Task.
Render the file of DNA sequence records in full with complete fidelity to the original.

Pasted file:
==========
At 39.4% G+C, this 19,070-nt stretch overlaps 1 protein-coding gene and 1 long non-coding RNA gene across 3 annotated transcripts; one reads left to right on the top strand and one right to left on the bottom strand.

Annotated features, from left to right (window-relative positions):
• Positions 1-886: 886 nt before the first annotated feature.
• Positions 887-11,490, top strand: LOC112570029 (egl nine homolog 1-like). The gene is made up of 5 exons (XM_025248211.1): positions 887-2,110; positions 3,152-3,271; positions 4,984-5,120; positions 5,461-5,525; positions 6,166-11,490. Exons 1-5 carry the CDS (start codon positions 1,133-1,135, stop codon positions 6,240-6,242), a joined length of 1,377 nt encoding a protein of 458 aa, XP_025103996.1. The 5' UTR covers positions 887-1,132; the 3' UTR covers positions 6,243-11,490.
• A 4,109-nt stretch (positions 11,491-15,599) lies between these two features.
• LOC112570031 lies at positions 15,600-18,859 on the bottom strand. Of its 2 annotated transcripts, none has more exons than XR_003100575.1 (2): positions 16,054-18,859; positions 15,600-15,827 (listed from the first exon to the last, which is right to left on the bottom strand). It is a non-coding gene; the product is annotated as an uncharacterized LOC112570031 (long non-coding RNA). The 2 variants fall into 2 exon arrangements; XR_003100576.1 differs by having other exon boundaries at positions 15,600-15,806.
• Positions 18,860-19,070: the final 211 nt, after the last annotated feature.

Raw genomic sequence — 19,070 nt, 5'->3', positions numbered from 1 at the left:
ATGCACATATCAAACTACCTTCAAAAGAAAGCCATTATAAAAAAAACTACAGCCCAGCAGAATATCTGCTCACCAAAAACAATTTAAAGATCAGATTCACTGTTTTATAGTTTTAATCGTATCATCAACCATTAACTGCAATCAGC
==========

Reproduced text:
At 39.4% G+C, this 19,070-nt stretch overlaps 1 protein-coding gene and 1 long non-coding RNA gene across 3 annotated transcripts; one reads left to right on the top strand and one right to left on the bottom strand.

Annotated features, from left to right (window-relative positions):
• Positions 1-886: 886 nt before the first annotated feature.
• Positions 887-11,490, top strand: LOC112570029 (egl nine homolog 1-like). The gene is made up of 5 exons (XM_025248211.1): positions 887-2,110; positions 3,152-3,271; positions 4,984-5,120; positions 5,461-5,525; positions 6,166-11,490. Exons 1-5 carry the CDS (start codon positions 1,133-1,135, stop codon positions 6,240-6,242), a joined length of 1,377 nt encoding a protein of 458 aa, XP_025103996.1. The 5' UTR covers positions 887-1,132; the 3' UTR covers positions 6,243-11,490.
• A 4,109-nt stretch (positions 11,491-15,599) lies between these two features.
• LOC112570031 lies at positions 15,600-18,859 on the bottom strand. Of its 2 annotated transcripts, none has more exons than XR_003100575.1 (2): positions 16,054-18,859; positions 15,600-15,827 (listed from the first exon to the last, which is right to left on the bottom strand). It is a non-coding gene; the product is annotated as an uncharacterized LOC112570031 (long non-coding RNA). The 2 variants fall into 2 exon arrangements; XR_003100576.1 differs by having other exon boundaries at positions 15,600-15,806.
• Positions 18,860-19,070: the final 211 nt, after the last annotated feature.

Raw genomic sequence — 19,070 nt, 5'->3', positions numbered from 1 at the left:
ATGCACATATCAAACTACCTTCAAAAGAAAGCCATTATAAAAAAAACTACAGCCCAGCAGAATATCTGCTCACCAAAAACAATTTAAAGATCAGATTCACTGTTTTATAGTTTTAATCGTATCATCAACCATTAACTGCAATCAGC